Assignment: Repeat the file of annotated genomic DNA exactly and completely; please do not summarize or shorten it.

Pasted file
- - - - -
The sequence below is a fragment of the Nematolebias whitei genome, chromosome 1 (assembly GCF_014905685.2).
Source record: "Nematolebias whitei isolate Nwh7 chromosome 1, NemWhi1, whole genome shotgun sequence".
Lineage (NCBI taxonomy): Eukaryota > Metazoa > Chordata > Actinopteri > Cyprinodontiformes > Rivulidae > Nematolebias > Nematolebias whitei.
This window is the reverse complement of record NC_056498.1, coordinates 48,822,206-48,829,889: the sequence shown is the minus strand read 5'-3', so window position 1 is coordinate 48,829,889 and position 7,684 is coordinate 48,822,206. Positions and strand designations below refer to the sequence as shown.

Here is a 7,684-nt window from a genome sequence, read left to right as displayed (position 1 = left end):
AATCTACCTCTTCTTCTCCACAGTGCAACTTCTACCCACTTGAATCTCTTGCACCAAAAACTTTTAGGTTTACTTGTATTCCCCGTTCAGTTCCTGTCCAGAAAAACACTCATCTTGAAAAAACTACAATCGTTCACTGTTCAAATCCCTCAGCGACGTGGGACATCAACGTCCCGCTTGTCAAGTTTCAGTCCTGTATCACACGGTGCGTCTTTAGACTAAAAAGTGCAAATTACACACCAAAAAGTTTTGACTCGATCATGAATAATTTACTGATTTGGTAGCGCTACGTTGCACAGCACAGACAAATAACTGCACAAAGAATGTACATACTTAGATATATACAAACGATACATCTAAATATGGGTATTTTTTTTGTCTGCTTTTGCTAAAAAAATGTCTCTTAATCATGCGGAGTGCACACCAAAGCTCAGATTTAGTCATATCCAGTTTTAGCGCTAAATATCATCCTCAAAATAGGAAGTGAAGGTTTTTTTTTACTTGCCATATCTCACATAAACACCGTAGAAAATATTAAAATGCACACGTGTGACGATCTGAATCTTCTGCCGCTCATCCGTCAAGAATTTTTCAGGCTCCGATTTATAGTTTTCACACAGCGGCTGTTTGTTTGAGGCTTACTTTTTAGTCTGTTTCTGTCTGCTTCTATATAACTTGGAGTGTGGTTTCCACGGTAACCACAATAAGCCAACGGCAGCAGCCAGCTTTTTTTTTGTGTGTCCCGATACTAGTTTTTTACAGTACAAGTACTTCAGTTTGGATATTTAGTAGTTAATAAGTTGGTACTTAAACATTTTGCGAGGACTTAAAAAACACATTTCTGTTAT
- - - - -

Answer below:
The sequence below is a fragment of the Nematolebias whitei genome, chromosome 1 (assembly GCF_014905685.2).
Source record: "Nematolebias whitei isolate Nwh7 chromosome 1, NemWhi1, whole genome shotgun sequence".
Lineage (NCBI taxonomy): Eukaryota > Metazoa > Chordata > Actinopteri > Cyprinodontiformes > Rivulidae > Nematolebias > Nematolebias whitei.
This window is the reverse complement of record NC_056498.1, coordinates 48,822,206-48,829,889: the sequence shown is the minus strand read 5'-3', so window position 1 is coordinate 48,829,889 and position 7,684 is coordinate 48,822,206. Positions and strand designations below refer to the sequence as shown.

Here is a 7,684-nt window from a genome sequence, read left to right as displayed (position 1 = left end):
AATCTACCTCTTCTTCTCCACAGTGCAACTTCTACCCACTTGAATCTCTTGCACCAAAAACTTTTAGGTTTACTTGTATTCCCCGTTCAGTTCCTGTCCAGAAAAACACTCATCTTGAAAAAACTACAATCGTTCACTGTTCAAATCCCTCAGCGACGTGGGACATCAACGTCCCGCTTGTCAAGTTTCAGTCCTGTATCACACGGTGCGTCTTTAGACTAAAAAGTGCAAATTACACACCAAAAAGTTTTGACTCGATCATGAATAATTTACTGATTTGGTAGCGCTACGTTGCACAGCACAGACAAATAACTGCACAAAGAATGTACATACTTAGATATATACAAACGATACATCTAAATATGGGTATTTTTTTTGTCTGCTTTTGCTAAAAAAATGTCTCTTAATCATGCGGAGTGCACACCAAAGCTCAGATTTAGTCATATCCAGTTTTAGCGCTAAATATCATCCTCAAAATAGGAAGTGAAGGTTTTTTTTTACTTGCCATATCTCACATAAACACCGTAGAAAATATTAAAATGCACACGTGTGACGATCTGAATCTTCTGCCGCTCATCCGTCAAGAATTTTTCAGGCTCCGATTTATAGTTTTCACACAGCGGCTGTTTGTTTGAGGCTTACTTTTTAGTCTGTTTCTGTCTGCTTCTATATAACTTGGAGTGTGGTTTCCACGGTAACCACAATAAGCCAACGGCAGCAGCCAGCTTTTTTTTTGTGTGTCCCGATACTAGTTTTTTACAGTACAAGTACTTCAGTTTGGATATTTAGTAGTTAATAAGTTGGTACTTAAACATTTTGCGAGGACTTAAAAAACACATTTCTGTTAT